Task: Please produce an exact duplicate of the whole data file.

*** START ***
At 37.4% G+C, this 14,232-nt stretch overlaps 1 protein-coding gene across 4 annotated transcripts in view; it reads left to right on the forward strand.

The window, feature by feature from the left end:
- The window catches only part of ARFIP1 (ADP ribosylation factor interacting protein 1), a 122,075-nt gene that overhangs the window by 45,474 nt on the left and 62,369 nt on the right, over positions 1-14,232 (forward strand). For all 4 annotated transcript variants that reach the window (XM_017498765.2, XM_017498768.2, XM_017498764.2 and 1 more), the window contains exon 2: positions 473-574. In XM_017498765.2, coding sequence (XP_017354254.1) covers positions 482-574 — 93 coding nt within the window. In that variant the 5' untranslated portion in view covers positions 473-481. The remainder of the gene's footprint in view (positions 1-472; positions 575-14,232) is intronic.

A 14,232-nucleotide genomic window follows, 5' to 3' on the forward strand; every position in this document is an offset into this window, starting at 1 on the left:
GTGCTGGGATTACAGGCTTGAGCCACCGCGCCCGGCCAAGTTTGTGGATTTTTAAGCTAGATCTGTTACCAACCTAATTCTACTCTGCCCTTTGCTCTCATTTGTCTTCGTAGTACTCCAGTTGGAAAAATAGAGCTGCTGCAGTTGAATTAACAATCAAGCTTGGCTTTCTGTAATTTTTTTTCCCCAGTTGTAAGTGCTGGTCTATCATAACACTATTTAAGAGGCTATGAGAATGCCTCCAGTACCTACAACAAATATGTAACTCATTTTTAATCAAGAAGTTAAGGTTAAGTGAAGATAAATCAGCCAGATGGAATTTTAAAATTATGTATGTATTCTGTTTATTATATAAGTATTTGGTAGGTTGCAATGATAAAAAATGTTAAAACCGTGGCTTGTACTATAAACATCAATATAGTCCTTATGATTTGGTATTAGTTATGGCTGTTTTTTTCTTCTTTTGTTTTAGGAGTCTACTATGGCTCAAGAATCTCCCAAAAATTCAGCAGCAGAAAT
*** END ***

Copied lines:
At 37.4% G+C, this 14,232-nt stretch overlaps 1 protein-coding gene across 4 annotated transcripts in view; it reads left to right on the forward strand.

The window, feature by feature from the left end:
- The window catches only part of ARFIP1 (ADP ribosylation factor interacting protein 1), a 122,075-nt gene that overhangs the window by 45,474 nt on the left and 62,369 nt on the right, over positions 1-14,232 (forward strand). For all 4 annotated transcript variants that reach the window (XM_017498765.2, XM_017498768.2, XM_017498764.2 and 1 more), the window contains exon 2: positions 473-574. In XM_017498765.2, coding sequence (XP_017354254.1) covers positions 482-574 — 93 coding nt within the window. In that variant the 5' untranslated portion in view covers positions 473-481. The remainder of the gene's footprint in view (positions 1-472; positions 575-14,232) is intronic.

A 14,232-nucleotide genomic window follows, 5' to 3' on the forward strand; every position in this document is an offset into this window, starting at 1 on the left:
GTGCTGGGATTACAGGCTTGAGCCACCGCGCCCGGCCAAGTTTGTGGATTTTTAAGCTAGATCTGTTACCAACCTAATTCTACTCTGCCCTTTGCTCTCATTTGTCTTCGTAGTACTCCAGTTGGAAAAATAGAGCTGCTGCAGTTGAATTAACAATCAAGCTTGGCTTTCTGTAATTTTTTTTCCCCAGTTGTAAGTGCTGGTCTATCATAACACTATTTAAGAGGCTATGAGAATGCCTCCAGTACCTACAACAAATATGTAACTCATTTTTAATCAAGAAGTTAAGGTTAAGTGAAGATAAATCAGCCAGATGGAATTTTAAAATTATGTATGTATTCTGTTTATTATATAAGTATTTGGTAGGTTGCAATGATAAAAAATGTTAAAACCGTGGCTTGTACTATAAACATCAATATAGTCCTTATGATTTGGTATTAGTTATGGCTGTTTTTTTCTTCTTTTGTTTTAGGAGTCTACTATGGCTCAAGAATCTCCCAAAAATTCAGCAGCAGAAAT